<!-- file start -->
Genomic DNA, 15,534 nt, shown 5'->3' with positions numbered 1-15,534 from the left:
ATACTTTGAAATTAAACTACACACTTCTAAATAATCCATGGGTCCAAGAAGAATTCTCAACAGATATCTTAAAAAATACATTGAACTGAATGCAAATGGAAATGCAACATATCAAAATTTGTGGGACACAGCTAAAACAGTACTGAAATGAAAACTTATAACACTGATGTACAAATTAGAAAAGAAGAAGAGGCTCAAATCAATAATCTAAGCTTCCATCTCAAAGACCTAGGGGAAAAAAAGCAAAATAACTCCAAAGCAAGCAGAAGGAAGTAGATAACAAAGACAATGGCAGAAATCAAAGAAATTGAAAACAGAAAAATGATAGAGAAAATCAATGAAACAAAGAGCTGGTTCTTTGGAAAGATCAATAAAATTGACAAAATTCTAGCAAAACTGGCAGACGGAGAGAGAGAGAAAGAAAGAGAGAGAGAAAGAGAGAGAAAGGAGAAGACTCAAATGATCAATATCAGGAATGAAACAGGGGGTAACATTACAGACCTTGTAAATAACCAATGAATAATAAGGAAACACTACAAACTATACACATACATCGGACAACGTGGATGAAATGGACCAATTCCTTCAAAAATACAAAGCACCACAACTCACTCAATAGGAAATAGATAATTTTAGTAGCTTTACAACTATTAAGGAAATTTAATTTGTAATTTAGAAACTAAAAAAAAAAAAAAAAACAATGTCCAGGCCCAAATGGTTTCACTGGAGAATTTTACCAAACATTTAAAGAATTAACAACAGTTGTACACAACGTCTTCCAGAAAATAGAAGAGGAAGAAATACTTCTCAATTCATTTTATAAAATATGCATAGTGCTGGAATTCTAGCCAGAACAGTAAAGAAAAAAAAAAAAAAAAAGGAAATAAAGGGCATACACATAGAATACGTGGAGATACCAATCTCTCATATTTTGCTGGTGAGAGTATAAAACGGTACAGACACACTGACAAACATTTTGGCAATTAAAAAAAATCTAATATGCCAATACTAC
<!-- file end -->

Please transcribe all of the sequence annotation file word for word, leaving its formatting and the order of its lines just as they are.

Genomic DNA, 15,534 nt, shown 5'->3' with positions numbered 1-15,534 from the left:
ATACTTTGAAATTAAACTACACACTTCTAAATAATCCATGGGTCCAAGAAGAATTCTCAACAGATATCTTAAAAAATACATTGAACTGAATGCAAATGGAAATGCAACATATCAAAATTTGTGGGACACAGCTAAAACAGTACTGAAATGAAAACTTATAACACTGATGTACAAATTAGAAAAGAAGAAGAGGCTCAAATCAATAATCTAAGCTTCCATCTCAAAGACCTAGGGGAAAAAAAGCAAAATAACTCCAAAGCAAGCAGAAGGAAGTAGATAACAAAGACAATGGCAGAAATCAAAGAAATTGAAAACAGAAAAATGATAGAGAAAATCAATGAAACAAAGAGCTGGTTCTTTGGAAAGATCAATAAAATTGACAAAATTCTAGCAAAACTGGCAGACGGAGAGAGAGAGAAAGAAAGAGAGAGAGAAAGAGAGAGAAAGGAGAAGACTCAAATGATCAATATCAGGAATGAAACAGGGGGTAACATTACAGACCTTGTAAATAACCAATGAATAATAAGGAAACACTACAAACTATACACATACATCGGACAACGTGGATGAAATGGACCAATTCCTTCAAAAATACAAAGCACCACAACTCACTCAATAGGAAATAGATAATTTTAGTAGCTTTACAACTATTAAGGAAATTTAATTTGTAATTTAGAAACTAAAAAAAAAAAAAAAAACAATGTCCAGGCCCAAATGGTTTCACTGGAGAATTTTACCAAACATTTAAAGAATTAACAACAGTTGTACACAACGTCTTCCAGAAAATAGAAGAGGAAGAAATACTTCTCAATTCATTTTATAAAATATGCATAGTGCTGGAATTCTAGCCAGAACAGTAAAGAAAAAAAAAAAAAAAAAGGAAATAAAGGGCATACACATAGAATACGTGGAGATACCAATCTCTCATATTTTGCTGGTGAGAGTATAAAACGGTACAGACACACTGACAAACATTTTGGCAATTAAAAAAAATCTAATATGCCAATACTAC